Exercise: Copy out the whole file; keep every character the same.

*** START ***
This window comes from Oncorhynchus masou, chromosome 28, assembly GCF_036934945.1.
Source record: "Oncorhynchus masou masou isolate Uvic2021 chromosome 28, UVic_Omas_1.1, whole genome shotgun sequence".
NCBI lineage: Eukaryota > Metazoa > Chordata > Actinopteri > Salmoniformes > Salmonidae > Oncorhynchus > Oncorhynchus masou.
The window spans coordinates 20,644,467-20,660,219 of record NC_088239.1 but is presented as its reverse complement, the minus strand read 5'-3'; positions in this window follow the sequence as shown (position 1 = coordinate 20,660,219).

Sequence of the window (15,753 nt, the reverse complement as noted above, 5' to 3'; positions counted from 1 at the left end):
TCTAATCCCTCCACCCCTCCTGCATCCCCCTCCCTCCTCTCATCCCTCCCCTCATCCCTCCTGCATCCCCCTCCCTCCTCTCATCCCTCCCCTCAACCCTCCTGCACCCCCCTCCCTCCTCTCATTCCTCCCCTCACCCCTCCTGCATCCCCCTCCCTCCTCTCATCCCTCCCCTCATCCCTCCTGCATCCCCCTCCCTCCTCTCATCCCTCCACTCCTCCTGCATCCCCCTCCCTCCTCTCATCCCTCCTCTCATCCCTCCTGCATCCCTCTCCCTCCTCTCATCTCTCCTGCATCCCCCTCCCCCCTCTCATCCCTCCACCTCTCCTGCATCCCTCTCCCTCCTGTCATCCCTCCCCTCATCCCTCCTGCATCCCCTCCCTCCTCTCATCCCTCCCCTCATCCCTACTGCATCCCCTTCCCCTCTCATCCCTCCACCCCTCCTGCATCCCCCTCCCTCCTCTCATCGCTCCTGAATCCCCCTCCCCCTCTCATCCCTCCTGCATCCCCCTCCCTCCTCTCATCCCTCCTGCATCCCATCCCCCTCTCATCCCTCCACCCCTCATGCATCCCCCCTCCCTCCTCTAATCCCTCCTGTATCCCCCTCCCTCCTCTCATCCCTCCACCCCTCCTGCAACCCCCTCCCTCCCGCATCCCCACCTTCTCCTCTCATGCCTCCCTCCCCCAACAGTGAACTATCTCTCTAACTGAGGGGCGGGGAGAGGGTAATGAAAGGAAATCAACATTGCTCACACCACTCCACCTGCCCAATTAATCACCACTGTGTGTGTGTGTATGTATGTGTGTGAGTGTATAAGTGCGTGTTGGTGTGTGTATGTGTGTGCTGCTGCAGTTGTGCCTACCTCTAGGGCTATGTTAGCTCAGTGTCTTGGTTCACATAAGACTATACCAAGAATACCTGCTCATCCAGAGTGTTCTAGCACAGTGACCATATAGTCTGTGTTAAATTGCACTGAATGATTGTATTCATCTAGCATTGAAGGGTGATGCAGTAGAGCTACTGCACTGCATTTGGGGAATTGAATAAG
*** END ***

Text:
This window comes from Oncorhynchus masou, chromosome 28, assembly GCF_036934945.1.
Source record: "Oncorhynchus masou masou isolate Uvic2021 chromosome 28, UVic_Omas_1.1, whole genome shotgun sequence".
NCBI lineage: Eukaryota > Metazoa > Chordata > Actinopteri > Salmoniformes > Salmonidae > Oncorhynchus > Oncorhynchus masou.
The window spans coordinates 20,644,467-20,660,219 of record NC_088239.1 but is presented as its reverse complement, the minus strand read 5'-3'; positions in this window follow the sequence as shown (position 1 = coordinate 20,660,219).

Sequence of the window (15,753 nt, the reverse complement as noted above, 5' to 3'; positions counted from 1 at the left end):
TCTAATCCCTCCACCCCTCCTGCATCCCCCTCCCTCCTCTCATCCCTCCCCTCATCCCTCCTGCATCCCCCTCCCTCCTCTCATCCCTCCCCTCAACCCTCCTGCACCCCCCTCCCTCCTCTCATTCCTCCCCTCACCCCTCCTGCATCCCCCTCCCTCCTCTCATCCCTCCCCTCATCCCTCCTGCATCCCCCTCCCTCCTCTCATCCCTCCACTCCTCCTGCATCCCCCTCCCTCCTCTCATCCCTCCTCTCATCCCTCCTGCATCCCTCTCCCTCCTCTCATCTCTCCTGCATCCCCCTCCCCCCTCTCATCCCTCCACCTCTCCTGCATCCCTCTCCCTCCTGTCATCCCTCCCCTCATCCCTCCTGCATCCCCTCCCTCCTCTCATCCCTCCCCTCATCCCTACTGCATCCCCTTCCCCTCTCATCCCTCCACCCCTCCTGCATCCCCCTCCCTCCTCTCATCGCTCCTGAATCCCCCTCCCCCTCTCATCCCTCCTGCATCCCCCTCCCTCCTCTCATCCCTCCTGCATCCCATCCCCCTCTCATCCCTCCACCCCTCATGCATCCCCCCTCCCTCCTCTAATCCCTCCTGTATCCCCCTCCCTCCTCTCATCCCTCCACCCCTCCTGCAACCCCCTCCCTCCCGCATCCCCACCTTCTCCTCTCATGCCTCCCTCCCCCAACAGTGAACTATCTCTCTAACTGAGGGGCGGGGAGAGGGTAATGAAAGGAAATCAACATTGCTCACACCACTCCACCTGCCCAATTAATCACCACTGTGTGTGTGTGTATGTATGTGTGTGAGTGTATAAGTGCGTGTTGGTGTGTGTATGTGTGTGCTGCTGCAGTTGTGCCTACCTCTAGGGCTATGTTAGCTCAGTGTCTTGGTTCACATAAGACTATACCAAGAATACCTGCTCATCCAGAGTGTTCTAGCACAGTGACCATATAGTCTGTGTTAAATTGCACTGAATGATTGTATTCATCTAGCATTGAAGGGTGATGCAGTAGAGCTACTGCACTGCATTTGGGGAATTGAATAAG